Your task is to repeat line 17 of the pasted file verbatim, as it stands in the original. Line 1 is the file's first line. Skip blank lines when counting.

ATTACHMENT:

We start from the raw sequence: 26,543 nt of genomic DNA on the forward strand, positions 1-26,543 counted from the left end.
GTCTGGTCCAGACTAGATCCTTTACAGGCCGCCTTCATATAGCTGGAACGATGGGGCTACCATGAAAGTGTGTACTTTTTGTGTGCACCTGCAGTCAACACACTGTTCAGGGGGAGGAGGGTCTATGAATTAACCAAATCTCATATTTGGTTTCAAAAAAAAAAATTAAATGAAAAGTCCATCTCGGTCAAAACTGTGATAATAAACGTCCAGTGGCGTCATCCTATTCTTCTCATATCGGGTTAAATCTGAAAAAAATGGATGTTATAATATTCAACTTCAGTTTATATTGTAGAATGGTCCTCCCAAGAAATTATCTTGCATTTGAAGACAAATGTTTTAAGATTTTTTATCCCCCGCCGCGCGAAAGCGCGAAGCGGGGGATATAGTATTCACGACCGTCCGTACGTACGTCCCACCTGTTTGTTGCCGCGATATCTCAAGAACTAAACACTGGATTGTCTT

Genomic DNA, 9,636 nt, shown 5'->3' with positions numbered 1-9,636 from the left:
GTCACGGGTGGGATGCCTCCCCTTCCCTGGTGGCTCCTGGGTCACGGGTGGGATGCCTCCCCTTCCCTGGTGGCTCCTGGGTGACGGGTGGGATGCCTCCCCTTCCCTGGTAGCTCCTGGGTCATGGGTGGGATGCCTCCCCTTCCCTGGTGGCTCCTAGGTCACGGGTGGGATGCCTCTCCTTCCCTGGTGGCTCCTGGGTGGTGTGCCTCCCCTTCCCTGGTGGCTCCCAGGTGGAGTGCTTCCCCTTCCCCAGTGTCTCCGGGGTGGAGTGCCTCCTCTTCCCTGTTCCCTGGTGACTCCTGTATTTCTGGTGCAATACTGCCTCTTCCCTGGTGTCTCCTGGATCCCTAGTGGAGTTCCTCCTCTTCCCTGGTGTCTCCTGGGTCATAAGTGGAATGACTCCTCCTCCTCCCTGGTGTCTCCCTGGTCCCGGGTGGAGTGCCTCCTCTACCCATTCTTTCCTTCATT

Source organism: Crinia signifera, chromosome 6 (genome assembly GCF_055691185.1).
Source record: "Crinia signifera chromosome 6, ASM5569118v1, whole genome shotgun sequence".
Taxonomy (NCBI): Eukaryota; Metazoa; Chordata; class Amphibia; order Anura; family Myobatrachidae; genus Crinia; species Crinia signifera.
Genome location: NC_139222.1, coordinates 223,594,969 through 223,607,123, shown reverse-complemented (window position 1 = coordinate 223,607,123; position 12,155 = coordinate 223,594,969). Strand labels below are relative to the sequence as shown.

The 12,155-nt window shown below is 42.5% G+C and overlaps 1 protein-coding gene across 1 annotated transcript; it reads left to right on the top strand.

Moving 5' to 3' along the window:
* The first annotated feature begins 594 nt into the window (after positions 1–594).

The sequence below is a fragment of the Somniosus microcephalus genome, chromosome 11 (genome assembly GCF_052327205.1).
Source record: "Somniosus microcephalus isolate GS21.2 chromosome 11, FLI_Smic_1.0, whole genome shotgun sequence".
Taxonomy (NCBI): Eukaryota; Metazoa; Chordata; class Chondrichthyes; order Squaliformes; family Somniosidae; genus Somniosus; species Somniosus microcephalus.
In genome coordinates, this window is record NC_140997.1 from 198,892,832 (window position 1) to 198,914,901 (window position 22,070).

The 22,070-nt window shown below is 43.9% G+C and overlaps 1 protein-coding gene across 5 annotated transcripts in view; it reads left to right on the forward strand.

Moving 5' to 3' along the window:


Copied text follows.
Moving 5' to 3' along the window: